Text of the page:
In about 30% of patients, the cancer may spread from the thyroid gland to lymph glands nearby in the neck. If this occurs, the lymph glands should be removed by an operation called a neck dissection. The extent of the removal depends in part on how many lymph nodes appear affected by the cancer. Usually this can be achieved through cosmetically satisfactory incisions. Occasionally, the incision may have to be elongated. Apart from some transient swelling of the face, the removal of such lymph glands results in NO serious bodily deprivation or dysfunction.

Radioactive Iodine Therapy

Depending on the findings at the time of surgery, radioactive iodine may be considered post-operatively. Radioactive iodine was traditionally administered in either a capsule or liquid form usually 4-6 weeks after completing the necessary surgery. In order for the radioactive iodine to work, thyroid replacement tablets are withheld during this time. Unfortunately, the patient must endure the consequences of an underactive thyroid which may include fatigue, muscle cramps, puffiness and constipation. However, knowing it is absolutely necessary and that thyroid replacement will begin at the completion of treatment helps patients deal with this consequence. Health Canada has recently approved the use of recombinant TSH (Thyrogen®) for the treatment of thyroid remnant ablation. Thus, for most patients it will be possible to avoid the withdrawal of thyroid replacement therapy and the unpleasant symptoms of hypothyroidism.

Radioactive iodine therapy is simple but depending upon dosage and local facilities may require isolation in a hospital room for several days. Although transient neck discomfort, decreased saliva formation and alteration in taste may rarely occur, there are usually no significant side effects. Occasionally this treatment is repeated if residual or recurrent thyroid cancer is detected. Recent data suggests a slight increase in secondary cancers in patients receiving high cumulative doses of radioiodine. Management by an experienced multidisciplinary team could help determine the appropriate treatment for each thyroid patient.

External Radiation Therapy

X-ray radiation from an external source by “cobalt beam” is rarely necessary but could be recommended when the thyroid cancer cannot be completely removed to improve local control of the disease. External radiation is administered over a 4 to 6 week interval in small divided doses to the neck region. This may induce a secondary skin reaction due to the formation of small blood vessels and pigment darkening of the skin. However, this does not invariably occur.


Traditional chemotherapy is not very effective against thyroid cancer and is thus seldom used. Encouraging results have been obtained in the past years using new molecules known as tyrosine kinase inhibitors and anti-angiogenic factors. These drugs interfere with the vascular supply along with various enzymes and proteins, which are responsible for the growth and division of the cancer cells. They also have the advantage of having a relatively limited and milder spectrum of side effects.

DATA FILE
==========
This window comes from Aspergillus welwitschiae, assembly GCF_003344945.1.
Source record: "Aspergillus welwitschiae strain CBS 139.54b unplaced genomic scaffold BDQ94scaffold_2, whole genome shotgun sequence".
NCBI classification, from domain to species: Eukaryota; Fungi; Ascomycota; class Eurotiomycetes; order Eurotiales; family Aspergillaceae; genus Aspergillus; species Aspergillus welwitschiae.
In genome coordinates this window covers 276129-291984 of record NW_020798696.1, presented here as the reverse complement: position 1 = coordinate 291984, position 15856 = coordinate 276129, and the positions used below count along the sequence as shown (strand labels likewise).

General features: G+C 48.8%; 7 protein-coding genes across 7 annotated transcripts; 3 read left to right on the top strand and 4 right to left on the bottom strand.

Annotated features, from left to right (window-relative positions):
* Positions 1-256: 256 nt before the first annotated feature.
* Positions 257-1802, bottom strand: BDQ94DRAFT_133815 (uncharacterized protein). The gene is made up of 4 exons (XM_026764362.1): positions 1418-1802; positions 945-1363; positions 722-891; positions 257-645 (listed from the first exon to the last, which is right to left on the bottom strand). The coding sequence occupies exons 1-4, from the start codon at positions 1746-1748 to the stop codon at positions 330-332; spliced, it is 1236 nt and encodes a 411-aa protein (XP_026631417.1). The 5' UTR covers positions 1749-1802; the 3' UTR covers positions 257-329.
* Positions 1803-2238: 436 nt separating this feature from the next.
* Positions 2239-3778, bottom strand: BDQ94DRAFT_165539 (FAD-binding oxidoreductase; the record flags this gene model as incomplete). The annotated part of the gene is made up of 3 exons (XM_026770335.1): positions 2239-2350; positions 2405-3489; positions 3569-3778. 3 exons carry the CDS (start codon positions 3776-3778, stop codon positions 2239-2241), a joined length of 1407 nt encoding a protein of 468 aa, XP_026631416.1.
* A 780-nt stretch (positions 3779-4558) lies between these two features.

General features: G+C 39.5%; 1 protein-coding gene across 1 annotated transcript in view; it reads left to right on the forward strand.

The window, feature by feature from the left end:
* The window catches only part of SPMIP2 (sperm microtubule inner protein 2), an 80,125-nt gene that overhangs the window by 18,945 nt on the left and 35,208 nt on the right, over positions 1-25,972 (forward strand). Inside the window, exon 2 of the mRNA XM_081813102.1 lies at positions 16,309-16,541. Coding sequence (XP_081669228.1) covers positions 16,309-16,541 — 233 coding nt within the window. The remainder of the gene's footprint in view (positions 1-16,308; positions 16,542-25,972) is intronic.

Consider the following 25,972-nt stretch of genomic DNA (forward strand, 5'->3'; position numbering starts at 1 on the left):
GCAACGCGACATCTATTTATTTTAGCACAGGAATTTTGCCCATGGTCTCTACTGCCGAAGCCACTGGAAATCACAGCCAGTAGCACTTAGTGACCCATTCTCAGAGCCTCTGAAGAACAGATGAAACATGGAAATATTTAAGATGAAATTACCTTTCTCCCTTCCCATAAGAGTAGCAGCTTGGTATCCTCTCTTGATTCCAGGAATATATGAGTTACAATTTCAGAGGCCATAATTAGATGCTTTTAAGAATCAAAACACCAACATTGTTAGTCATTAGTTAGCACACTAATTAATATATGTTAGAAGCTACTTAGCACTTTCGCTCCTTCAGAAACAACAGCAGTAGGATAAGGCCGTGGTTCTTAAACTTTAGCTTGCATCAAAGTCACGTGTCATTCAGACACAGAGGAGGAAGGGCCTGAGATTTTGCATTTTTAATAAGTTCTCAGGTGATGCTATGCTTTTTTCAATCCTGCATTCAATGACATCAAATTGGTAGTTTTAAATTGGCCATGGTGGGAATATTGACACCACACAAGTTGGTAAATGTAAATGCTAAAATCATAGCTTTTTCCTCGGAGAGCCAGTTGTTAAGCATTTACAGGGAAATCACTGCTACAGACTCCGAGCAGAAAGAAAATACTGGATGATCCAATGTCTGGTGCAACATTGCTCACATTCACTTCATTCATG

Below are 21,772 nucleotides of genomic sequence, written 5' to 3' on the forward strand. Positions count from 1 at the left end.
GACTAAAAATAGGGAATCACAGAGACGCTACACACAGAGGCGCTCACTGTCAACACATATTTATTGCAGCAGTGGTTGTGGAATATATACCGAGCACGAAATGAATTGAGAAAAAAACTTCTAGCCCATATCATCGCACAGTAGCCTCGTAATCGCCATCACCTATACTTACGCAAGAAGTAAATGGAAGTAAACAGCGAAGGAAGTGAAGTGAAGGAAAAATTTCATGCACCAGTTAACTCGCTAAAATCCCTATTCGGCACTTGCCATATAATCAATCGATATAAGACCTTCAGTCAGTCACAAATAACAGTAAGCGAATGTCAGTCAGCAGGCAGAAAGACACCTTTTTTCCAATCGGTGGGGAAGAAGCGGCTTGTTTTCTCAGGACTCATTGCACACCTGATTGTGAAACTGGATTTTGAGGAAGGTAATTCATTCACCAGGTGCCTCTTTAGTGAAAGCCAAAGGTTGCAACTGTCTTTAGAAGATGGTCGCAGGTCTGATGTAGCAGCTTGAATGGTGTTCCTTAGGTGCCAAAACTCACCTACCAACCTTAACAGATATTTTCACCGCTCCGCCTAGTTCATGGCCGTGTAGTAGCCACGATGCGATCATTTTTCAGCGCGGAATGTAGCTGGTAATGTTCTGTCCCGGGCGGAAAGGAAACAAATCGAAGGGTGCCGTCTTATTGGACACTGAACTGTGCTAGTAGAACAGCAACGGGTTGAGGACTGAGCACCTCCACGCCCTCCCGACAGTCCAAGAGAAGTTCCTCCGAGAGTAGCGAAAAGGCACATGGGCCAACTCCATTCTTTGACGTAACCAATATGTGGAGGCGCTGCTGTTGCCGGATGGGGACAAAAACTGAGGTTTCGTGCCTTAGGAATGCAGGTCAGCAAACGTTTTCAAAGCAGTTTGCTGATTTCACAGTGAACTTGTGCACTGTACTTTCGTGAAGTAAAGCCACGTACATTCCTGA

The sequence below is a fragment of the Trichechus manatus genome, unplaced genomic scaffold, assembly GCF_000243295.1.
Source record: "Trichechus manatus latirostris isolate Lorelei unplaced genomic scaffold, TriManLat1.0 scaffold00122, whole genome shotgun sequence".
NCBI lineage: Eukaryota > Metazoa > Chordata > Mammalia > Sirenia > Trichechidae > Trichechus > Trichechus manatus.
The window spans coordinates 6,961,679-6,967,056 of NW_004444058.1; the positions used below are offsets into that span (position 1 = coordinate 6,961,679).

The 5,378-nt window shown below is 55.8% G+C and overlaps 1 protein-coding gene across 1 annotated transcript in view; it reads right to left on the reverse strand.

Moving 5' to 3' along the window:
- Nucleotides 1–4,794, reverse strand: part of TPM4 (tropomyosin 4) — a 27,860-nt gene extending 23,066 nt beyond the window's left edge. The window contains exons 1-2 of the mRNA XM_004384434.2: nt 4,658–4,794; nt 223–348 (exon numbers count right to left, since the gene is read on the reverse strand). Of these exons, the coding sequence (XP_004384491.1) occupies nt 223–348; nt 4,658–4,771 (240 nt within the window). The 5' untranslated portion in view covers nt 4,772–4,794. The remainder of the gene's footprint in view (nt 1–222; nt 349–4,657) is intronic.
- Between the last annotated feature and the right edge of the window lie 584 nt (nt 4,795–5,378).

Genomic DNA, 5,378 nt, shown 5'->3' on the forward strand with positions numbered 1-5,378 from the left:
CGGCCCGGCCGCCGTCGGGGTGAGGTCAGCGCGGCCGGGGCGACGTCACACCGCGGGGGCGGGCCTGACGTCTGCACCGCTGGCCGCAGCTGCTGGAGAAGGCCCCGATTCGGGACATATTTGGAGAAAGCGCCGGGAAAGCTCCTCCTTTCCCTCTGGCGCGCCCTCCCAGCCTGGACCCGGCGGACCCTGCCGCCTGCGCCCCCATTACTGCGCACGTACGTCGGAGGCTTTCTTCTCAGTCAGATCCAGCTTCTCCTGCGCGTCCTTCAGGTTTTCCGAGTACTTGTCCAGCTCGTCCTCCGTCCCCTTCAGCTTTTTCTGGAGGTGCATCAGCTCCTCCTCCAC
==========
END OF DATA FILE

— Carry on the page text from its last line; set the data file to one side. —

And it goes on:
Post Treatment Check-ups

Following surgery and radioactive iodine therapy, thyroid hormone pills are prescribed. Thyroid hormone not only ensures proper metabolism but suppresses the pituitary hormone, thyrotropin (TSH) which can stimulate thyroid cancers to grow. Unlike patients with an underactive thyroid, thyroid cancer patients are treated with dosages sufficient to maintain the serum TSH level below normal to prevent further growth of the cancer. This requires thyroxine (Euthyrox®, Synthroid®) doses higher than the ones used for hypothyroidism. The average dose of Synthroid in cancer patients is approximately 2-2.5 micrograms/kg of body weight. The level of thyroid function is checked periodically by both clinical examination and laboratory tests. Thyroid cancer patients are examined at regular 6 to 12 month intervals to ensure that there is no evidence of recurrent cancer. The frequency of follow-up procedures is decreased as time passes but should be maintained long term.

Measurement of serum thyroglobulin (the precursor of thyroid hormone) is the single best test to determine whether recurrences have occurred especially when combined with neck ultrasounds. The sensitivity of the serum thyroglobulin measurement can be increased by previous administration of recombinant TSH (Thyrogen®). Other imaging modalities such as computed tomography(CT scan) of the chest or PET scan can also be used to identify residual disease.